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Issue 8, 2016
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Crack patterns over uneven substrates

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Abstract

Cracks in thin layers are influenced by what lies beneath them. From buried craters to crocodile skin, crack patterns are found over an enormous range of length scales. Regardless of absolute size, their substrates can dramatically influence how cracks form, guiding them in some cases, or shielding regions from them in others. Here we investigate how a substrate's shape affects the appearance of cracks above it, by preparing mud cracks over sinusoidally varying surfaces. We find that as the thickness of the cracking layer increases, the observed crack patterns change from wavy to ladder-like to isotropic. Two order parameters are introduced to measure the relative alignment of these crack networks, and, along with Fourier methods, are used to characterise the transitions between crack pattern types. Finally, we explain these results with a model, based on the Griffith criteria of fracture, that identifies the conditions for which straight or wavy cracks will be seen, and predicts how well-ordered the cracks will be. Our metrics and results can be applied to any situation where connected networks of cracks are expected, or found.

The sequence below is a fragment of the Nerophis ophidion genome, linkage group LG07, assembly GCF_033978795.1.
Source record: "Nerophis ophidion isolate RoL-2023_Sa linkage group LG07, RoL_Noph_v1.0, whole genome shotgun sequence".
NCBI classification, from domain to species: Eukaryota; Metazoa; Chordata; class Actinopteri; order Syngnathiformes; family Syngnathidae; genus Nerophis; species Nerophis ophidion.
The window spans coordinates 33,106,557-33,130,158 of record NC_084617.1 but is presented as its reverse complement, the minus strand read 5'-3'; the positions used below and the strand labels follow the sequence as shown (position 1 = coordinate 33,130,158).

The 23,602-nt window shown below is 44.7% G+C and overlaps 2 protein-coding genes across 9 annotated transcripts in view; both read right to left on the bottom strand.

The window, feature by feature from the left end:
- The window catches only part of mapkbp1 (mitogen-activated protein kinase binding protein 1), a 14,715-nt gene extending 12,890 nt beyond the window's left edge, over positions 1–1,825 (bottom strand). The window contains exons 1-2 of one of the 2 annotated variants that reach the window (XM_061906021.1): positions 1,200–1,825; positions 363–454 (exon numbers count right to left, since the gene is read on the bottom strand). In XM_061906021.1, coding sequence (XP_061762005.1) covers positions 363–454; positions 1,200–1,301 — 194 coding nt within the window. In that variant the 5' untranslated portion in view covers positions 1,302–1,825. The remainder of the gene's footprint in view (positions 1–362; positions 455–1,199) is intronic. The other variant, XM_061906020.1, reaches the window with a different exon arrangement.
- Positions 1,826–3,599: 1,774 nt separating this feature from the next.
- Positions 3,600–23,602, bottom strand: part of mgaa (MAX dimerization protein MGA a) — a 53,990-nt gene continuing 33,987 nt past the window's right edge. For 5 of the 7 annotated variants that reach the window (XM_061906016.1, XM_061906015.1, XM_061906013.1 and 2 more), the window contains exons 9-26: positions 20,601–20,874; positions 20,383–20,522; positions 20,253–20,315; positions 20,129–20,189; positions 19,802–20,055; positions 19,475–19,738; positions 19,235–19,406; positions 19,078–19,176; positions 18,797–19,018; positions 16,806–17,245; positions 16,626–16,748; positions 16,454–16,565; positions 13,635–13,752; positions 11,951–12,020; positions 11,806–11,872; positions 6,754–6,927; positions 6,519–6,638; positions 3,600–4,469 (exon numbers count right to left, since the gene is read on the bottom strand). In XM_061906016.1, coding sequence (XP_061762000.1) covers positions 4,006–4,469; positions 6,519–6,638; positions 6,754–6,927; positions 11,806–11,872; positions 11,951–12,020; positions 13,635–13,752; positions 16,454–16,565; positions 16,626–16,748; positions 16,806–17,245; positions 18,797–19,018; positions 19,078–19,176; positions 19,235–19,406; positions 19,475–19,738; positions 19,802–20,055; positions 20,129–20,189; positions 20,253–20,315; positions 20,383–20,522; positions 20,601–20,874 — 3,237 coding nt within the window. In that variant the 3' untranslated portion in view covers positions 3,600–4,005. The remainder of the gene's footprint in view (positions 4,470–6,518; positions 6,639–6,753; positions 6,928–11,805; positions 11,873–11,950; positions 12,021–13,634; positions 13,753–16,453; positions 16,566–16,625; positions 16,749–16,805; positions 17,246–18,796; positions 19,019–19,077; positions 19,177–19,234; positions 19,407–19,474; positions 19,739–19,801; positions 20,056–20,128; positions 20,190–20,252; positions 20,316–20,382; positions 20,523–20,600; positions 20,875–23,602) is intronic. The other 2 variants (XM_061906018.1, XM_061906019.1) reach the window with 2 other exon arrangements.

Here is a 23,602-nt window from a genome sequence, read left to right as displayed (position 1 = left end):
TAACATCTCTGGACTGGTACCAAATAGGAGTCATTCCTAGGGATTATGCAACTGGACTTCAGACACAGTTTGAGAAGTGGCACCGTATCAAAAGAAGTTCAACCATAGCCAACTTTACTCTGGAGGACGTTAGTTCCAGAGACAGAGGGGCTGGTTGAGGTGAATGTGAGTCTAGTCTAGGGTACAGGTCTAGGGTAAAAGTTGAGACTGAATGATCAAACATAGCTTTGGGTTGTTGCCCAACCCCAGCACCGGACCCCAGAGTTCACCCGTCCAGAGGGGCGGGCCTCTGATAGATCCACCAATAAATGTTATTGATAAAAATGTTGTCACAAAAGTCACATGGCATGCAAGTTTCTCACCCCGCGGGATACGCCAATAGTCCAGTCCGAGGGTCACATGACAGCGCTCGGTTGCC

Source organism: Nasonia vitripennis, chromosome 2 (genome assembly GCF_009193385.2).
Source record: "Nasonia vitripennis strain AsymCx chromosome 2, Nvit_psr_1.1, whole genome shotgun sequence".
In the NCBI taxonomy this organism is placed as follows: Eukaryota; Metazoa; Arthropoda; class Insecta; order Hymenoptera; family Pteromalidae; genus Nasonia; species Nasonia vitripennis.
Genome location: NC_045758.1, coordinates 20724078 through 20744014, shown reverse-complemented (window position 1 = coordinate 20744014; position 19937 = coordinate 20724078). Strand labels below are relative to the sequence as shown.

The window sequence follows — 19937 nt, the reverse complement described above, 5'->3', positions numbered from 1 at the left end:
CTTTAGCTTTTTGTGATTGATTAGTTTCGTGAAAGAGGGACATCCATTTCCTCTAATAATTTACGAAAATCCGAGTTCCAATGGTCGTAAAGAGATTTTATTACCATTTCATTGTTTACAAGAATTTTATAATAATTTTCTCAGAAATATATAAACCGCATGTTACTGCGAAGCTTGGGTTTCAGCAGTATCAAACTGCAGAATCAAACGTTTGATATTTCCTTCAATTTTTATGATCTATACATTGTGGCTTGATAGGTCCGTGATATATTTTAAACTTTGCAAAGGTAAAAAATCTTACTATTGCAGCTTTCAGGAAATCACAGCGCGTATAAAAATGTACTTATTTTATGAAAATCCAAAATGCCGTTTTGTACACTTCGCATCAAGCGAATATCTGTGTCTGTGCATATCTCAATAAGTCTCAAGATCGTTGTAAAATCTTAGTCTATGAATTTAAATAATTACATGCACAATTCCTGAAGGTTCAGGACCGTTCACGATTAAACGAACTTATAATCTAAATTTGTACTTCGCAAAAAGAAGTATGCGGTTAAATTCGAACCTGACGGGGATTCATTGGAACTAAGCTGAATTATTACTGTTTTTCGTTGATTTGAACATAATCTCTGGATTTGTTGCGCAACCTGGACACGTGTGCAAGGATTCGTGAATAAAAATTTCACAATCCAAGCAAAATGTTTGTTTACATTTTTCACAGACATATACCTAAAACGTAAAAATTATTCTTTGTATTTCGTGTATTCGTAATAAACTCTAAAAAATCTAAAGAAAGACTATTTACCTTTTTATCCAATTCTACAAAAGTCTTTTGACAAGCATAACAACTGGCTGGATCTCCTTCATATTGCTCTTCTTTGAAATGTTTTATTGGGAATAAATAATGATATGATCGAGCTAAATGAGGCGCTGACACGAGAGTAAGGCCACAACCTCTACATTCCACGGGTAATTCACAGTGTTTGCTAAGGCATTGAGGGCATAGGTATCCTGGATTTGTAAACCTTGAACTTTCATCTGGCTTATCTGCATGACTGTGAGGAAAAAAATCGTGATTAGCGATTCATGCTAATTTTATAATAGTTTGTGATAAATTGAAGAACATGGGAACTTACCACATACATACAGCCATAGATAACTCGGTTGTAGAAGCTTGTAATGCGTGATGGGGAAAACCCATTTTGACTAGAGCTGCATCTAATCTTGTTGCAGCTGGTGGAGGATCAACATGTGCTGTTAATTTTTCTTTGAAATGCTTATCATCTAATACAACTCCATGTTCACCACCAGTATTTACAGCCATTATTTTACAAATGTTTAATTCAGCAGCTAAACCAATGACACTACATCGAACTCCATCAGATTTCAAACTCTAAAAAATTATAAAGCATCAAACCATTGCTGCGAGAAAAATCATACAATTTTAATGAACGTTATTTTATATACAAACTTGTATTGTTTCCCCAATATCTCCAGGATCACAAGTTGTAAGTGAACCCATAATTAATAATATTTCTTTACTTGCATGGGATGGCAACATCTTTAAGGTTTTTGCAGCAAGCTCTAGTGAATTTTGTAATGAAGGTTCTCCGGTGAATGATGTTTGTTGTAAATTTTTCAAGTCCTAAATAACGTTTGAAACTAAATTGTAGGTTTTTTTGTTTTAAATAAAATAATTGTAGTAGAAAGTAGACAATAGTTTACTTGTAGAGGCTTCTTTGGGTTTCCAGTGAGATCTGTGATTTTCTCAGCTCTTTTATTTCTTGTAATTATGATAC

Graphical abstract: Crack patterns over uneven substrates

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Publication details

The article was received on 23 Sep 2015, accepted on 04 Jan 2016 and first published on 06 Jan 2016


Article type: Paper
DOI: 10.1039/C5SM02389K
Citation: Soft Matter, 2016,12, 2253-2263
  • Open access: Creative Commons BY license
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    Crack patterns over uneven substrates

    P. Nandakishore and L. Goehring, Soft Matter, 2016, 12, 2253
    DOI: 10.1039/C5SM02389K

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      [Original citation] - Published by The Royal Society of Chemistry.

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